It’s been the dream of many for a long time and it seems that – little by little – the sealing of Australia’s longest shortcut, the Outback Way, is getting there.
The ABC reports that more than $205 million in State, Territory and Federal Government funding has been is driving the project forward and – despite the challenges that lie ahead – there is belief that the 2,800 kilometre route from Laverton in WA’s northern Goldfields to Winton in Queensland will one day be fully bitumenised.
Of course, there are those track-hardened grey nomads who decry the march of ‘civilisation’ into their beloved bush, but the Outback Highway Development Council has its eyes on a bigger prize.
The ABC reports that the ultimate goal is to open up remote parts of central Australia to industry and tourism, with the Outback Way to link sealed roads stretching 4,615km from Perth, passing Uluru and the inland hub of Alice Springs, before finishing in tropical north Queensland at Cairns.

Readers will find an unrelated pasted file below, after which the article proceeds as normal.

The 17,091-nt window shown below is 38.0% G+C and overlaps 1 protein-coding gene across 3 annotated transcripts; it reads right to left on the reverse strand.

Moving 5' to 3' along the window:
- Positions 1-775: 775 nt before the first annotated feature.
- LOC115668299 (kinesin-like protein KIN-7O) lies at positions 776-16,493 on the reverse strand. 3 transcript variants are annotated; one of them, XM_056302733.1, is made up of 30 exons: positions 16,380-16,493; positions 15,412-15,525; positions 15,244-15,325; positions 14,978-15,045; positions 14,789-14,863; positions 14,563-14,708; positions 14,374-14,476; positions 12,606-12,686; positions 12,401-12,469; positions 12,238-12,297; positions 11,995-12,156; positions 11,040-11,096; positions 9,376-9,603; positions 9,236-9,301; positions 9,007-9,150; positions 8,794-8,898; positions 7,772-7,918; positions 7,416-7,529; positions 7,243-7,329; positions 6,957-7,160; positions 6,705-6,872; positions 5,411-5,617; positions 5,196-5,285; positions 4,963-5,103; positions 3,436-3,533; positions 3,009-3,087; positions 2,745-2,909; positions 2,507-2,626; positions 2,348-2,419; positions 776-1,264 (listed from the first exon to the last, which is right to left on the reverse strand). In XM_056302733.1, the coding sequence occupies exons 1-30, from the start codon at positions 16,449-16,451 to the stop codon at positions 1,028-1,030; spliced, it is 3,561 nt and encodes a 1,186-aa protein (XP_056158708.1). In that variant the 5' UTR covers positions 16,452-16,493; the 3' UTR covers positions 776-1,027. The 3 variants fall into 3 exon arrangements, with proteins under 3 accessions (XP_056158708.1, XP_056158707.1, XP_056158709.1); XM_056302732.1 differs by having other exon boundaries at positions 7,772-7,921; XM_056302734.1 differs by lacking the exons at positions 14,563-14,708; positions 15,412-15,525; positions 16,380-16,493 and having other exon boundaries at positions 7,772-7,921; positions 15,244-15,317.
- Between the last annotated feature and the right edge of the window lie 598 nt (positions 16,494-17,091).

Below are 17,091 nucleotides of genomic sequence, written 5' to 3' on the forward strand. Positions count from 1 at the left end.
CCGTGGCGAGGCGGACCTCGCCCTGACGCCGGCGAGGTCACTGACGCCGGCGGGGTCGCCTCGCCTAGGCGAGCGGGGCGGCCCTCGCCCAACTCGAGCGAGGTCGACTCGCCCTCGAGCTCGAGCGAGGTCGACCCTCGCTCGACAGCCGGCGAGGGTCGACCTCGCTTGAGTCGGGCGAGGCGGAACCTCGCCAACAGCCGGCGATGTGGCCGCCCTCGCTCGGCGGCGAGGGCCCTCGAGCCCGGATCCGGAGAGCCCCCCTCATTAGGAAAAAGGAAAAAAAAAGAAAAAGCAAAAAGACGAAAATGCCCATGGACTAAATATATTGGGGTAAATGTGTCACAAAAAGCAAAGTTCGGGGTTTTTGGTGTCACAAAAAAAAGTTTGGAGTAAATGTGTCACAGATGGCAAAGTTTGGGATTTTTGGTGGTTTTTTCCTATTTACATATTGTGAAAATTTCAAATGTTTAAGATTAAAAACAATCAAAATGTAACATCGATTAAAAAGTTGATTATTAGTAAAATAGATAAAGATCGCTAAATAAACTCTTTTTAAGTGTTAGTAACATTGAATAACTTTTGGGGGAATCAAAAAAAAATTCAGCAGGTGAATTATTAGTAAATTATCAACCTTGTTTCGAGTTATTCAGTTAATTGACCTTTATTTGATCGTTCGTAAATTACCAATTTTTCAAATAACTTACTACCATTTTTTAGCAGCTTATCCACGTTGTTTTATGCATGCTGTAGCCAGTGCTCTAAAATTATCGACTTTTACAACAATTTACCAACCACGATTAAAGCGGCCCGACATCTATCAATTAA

The committee’s chairman Patrick Hill, who is also the Shire of Laverton’s president, told the ABC about 1,600 kilometres of the Outback Way remained unsealed.
He said the Shire of Laverton planned to seal 50 kilometres in the first half of 2017, working back from the local government boundary with the remote Shire of Ngaanyatjarraku, about 420 kilometres north of Laverton.
Road works should begin in late January and bitumen could be completed by June.
“We’re working closely with the Shire of Ngaanyatjarraku, trying to get more kilometres for the dollars we’re spending out there,” he told the ABC. “We’ve got a further $130 million to spend over the next couple of years to seal further sections and we’re determining the next priority sections … there’s just over $200 million committed to it, and we’ll put a few dents in that.”
Mr Hill also hoped mining companies along the route would be open to supporting the infrastructure build.
* How will this bitumen dream – if realised – change your Big Lap dreams? Comment below.